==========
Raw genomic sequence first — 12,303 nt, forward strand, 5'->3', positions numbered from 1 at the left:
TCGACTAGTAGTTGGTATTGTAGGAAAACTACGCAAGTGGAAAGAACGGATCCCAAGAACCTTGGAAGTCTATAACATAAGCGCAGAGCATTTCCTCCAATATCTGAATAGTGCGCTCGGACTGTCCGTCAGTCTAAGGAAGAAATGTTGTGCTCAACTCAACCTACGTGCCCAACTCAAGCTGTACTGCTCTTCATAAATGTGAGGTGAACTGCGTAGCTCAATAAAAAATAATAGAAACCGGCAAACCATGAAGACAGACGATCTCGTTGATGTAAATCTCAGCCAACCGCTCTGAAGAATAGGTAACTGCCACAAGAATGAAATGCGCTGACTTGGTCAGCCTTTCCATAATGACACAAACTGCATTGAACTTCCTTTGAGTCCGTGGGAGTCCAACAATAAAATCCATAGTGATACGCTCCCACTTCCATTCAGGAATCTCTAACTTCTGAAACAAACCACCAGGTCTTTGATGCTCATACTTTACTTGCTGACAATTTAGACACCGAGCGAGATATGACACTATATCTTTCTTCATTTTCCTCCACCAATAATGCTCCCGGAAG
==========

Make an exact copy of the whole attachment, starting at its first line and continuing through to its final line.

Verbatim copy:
Raw genomic sequence first — 12,303 nt, forward strand, 5'->3', positions numbered from 1 at the left:
TCGACTAGTAGTTGGTATTGTAGGAAAACTACGCAAGTGGAAAGAACGGATCCCAAGAACCTTGGAAGTCTATAACATAAGCGCAGAGCATTTCCTCCAATATCTGAATAGTGCGCTCGGACTGTCCGTCAGTCTAAGGAAGAAATGTTGTGCTCAACTCAACCTACGTGCCCAACTCAAGCTGTACTGCTCTTCATAAATGTGAGGTGAACTGCGTAGCTCAATAAAAAATAATAGAAACCGGCAAACCATGAAGACAGACGATCTCGTTGATGTAAATCTCAGCCAACCGCTCTGAAGAATAGGTAACTGCCACAAGAATGAAATGCGCTGACTTGGTCAGCCTTTCCATAATGACACAAACTGCATTGAACTTCCTTTGAGTCCGTGGGAGTCCAACAATAAAATCCATAGTGATACGCTCCCACTTCCATTCAGGAATCTCTAACTTCTGAAACAAACCACCAGGTCTTTGATGCTCATACTTTACTTGCTGACAATTTAGACACCGAGCGAGATATGACACTATATCTTTCTTCATTTTCCTCCACCAATAATGCTCCCGGAAG